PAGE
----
Dominican Republic Compensates Japanese Immigrants

The Yomiuri Shimbun

DAJABON, Dominican Republic — The government of the Dominican Republic has accepted responsibility for failing to allocate farmland promised to Japanese immigrants ahead of their relocation to the Caribbean nation under Japan’s postwar emigration policy, and has started paying an amount equivalent to over ¥20 million per household in compensation.

Regarding the immigrants, the Japanese government in 2006 admitted responsibility for promoting their migration. According to the Foreign Ministry, this is the first time a host country has agreed to pay compensation for Japanese immigrants to Latin America.

Immigration to the Dominican Republic was promoted by the Japanese government, which was concerned about rapid population growth after being defeated in World War II, and 1,319 people from 249 households immigrated between 1956 and 1959. The Dominican government reportedly promised to provide each family with arable land equivalent to six to 18 hectares. No land was given, however, and the immigrants lived under extremely harsh conditions.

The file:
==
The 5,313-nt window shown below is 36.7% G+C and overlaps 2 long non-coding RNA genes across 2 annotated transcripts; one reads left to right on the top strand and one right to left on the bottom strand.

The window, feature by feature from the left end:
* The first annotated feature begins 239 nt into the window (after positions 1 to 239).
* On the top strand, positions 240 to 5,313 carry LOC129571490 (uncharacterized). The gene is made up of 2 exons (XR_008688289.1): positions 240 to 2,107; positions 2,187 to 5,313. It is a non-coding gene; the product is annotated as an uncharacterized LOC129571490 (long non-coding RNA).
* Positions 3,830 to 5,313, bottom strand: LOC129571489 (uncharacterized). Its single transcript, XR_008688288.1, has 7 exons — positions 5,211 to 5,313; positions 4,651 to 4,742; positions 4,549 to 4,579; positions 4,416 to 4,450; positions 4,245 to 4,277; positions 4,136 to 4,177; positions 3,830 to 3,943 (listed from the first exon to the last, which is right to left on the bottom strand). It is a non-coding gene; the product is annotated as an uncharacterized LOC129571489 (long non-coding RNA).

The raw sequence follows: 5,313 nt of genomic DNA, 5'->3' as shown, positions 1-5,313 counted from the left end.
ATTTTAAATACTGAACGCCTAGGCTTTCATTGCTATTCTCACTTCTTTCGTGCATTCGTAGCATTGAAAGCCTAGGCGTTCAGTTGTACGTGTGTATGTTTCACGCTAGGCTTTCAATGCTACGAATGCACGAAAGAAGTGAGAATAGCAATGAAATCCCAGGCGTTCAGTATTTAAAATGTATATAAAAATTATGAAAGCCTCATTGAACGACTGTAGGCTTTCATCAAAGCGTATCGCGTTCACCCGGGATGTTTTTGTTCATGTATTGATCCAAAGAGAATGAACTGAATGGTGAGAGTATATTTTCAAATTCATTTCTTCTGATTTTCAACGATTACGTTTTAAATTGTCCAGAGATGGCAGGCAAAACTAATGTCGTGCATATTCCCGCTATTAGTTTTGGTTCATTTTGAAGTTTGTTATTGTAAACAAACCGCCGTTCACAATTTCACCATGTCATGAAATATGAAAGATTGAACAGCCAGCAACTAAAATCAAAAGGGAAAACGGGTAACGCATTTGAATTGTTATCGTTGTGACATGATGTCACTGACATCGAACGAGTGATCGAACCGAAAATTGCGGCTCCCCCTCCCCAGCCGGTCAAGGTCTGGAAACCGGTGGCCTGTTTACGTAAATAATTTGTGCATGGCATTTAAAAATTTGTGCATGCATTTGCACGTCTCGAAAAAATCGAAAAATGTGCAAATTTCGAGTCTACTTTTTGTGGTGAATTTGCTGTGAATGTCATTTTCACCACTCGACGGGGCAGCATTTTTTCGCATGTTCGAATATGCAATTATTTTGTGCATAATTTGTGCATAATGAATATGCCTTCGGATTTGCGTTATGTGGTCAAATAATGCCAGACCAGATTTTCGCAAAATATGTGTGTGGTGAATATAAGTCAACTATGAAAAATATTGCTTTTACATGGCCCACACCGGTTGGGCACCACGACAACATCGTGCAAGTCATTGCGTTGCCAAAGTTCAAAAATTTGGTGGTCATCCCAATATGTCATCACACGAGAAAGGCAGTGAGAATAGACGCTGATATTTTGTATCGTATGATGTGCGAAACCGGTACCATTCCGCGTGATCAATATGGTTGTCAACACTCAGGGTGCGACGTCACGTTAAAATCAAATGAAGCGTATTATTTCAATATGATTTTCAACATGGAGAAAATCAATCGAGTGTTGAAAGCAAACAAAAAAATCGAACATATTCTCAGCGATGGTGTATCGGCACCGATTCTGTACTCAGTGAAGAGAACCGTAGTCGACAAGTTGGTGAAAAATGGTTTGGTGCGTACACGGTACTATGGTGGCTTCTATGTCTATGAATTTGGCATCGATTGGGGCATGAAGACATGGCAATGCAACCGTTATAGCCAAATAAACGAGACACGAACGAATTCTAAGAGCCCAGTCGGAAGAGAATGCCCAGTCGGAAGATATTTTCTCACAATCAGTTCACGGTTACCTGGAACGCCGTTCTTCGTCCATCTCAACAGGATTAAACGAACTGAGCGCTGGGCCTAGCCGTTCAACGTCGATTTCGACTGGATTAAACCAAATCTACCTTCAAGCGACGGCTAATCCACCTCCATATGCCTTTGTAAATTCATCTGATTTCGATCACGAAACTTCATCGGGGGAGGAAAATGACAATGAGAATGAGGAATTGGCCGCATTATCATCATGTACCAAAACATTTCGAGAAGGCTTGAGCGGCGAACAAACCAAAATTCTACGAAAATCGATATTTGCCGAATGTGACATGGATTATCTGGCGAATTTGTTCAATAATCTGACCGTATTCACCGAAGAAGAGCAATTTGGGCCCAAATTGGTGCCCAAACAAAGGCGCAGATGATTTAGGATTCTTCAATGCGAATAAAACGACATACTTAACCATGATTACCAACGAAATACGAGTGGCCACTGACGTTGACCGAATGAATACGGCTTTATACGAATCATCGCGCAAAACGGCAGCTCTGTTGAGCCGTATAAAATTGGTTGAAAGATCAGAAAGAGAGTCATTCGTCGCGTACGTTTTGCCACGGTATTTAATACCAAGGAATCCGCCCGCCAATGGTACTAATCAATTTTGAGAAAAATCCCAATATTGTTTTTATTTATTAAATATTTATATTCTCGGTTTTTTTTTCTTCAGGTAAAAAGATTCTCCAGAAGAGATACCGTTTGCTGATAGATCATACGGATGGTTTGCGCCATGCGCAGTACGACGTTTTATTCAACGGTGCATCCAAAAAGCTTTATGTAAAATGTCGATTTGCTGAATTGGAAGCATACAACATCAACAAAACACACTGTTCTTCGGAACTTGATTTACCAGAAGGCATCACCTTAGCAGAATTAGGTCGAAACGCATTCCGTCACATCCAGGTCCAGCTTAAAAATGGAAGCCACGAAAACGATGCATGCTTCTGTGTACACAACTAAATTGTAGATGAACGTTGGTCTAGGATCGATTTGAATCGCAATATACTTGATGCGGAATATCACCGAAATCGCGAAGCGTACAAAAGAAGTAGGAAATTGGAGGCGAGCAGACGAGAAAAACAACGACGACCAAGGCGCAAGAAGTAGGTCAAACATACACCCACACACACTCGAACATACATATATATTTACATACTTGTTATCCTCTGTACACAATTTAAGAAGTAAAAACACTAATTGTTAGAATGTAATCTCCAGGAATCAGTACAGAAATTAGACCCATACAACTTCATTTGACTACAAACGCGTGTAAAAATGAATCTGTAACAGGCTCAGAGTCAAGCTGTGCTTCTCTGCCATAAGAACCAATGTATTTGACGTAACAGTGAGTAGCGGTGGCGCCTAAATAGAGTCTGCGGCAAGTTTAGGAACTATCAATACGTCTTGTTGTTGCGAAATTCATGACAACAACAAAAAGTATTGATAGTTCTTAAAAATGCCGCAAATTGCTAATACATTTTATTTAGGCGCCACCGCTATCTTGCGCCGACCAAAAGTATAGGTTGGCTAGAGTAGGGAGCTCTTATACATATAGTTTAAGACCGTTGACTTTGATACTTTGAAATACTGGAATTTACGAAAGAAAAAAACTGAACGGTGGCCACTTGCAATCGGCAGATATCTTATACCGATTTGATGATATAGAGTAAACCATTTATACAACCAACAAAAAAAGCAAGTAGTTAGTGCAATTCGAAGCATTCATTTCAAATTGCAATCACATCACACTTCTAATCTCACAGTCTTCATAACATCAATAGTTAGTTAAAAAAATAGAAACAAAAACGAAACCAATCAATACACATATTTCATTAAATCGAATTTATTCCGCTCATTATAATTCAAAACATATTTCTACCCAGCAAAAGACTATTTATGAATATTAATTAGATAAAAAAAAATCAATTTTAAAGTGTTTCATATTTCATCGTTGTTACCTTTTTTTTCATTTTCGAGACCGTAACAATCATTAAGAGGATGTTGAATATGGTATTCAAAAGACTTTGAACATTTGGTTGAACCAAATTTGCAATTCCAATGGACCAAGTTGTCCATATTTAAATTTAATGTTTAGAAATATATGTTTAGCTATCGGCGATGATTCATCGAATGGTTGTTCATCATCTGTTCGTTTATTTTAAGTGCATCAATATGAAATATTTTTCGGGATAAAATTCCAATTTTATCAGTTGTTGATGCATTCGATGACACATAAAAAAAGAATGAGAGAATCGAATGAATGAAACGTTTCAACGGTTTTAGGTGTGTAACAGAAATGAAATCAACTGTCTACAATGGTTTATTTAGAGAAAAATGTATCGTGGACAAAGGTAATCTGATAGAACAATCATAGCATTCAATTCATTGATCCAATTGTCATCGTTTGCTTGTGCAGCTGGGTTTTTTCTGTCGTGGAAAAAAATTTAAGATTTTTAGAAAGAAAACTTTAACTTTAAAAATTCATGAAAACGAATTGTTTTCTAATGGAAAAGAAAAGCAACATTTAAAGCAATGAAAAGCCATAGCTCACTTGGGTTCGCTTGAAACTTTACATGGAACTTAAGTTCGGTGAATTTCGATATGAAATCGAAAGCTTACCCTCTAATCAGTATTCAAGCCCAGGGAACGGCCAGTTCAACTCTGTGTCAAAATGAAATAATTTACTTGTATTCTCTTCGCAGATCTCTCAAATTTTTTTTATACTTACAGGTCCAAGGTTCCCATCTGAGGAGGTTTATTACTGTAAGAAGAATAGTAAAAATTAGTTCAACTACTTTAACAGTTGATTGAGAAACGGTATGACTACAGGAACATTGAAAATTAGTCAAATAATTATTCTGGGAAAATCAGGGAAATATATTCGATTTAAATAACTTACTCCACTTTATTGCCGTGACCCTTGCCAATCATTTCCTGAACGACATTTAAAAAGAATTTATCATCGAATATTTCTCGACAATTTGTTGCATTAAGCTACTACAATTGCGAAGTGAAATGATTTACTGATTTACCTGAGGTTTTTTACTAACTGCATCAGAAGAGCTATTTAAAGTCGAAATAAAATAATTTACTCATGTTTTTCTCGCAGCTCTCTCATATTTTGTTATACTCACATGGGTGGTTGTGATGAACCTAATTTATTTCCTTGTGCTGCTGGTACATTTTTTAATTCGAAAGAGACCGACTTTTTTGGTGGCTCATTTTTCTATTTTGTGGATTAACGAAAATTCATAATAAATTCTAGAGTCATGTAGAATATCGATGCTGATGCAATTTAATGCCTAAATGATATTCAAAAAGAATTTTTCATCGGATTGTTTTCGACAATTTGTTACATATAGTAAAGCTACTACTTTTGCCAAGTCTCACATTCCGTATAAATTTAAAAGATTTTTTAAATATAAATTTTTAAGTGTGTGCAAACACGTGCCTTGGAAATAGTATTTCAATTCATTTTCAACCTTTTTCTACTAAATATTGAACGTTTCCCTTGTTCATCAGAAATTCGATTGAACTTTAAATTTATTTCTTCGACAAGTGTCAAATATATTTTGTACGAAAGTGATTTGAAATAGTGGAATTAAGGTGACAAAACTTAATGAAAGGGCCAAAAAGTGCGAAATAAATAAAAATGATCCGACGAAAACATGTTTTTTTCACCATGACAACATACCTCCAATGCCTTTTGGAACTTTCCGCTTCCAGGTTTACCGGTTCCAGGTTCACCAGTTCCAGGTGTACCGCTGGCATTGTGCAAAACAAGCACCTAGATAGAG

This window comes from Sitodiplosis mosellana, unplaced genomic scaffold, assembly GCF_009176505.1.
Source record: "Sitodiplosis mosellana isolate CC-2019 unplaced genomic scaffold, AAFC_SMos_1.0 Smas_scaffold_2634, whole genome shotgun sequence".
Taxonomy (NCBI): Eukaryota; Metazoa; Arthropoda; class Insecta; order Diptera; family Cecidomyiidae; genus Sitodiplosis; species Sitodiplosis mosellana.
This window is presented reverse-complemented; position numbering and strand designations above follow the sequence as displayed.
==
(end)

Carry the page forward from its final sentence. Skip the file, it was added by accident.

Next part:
According to the Dominican government, compensation is being offered to 45 households that have settled in the republic and have not received alternative land or other compensation from the Dominican government to date. The amount of compensation is about 8.44 million Dominican pesos (approximately ¥21.05 million), and payments began in February 2022. A review will be carried out for the 42 households that were not included in the compensation program, and those that meet certain criteria will be compensated.

Some Dominican immigrants had filed a lawsuit against the Japanese government seeking compensation for damages. In 2006, the Tokyo District Court dismissed the claims on the grounds that the statute of limitations had run out, but nonetheless found the government liable for tortious behavior. Following the ruling, then Prime Minister Junichiro Koizumi issued a statement of apology and released up to ¥2 million per person as a lump-sum payment.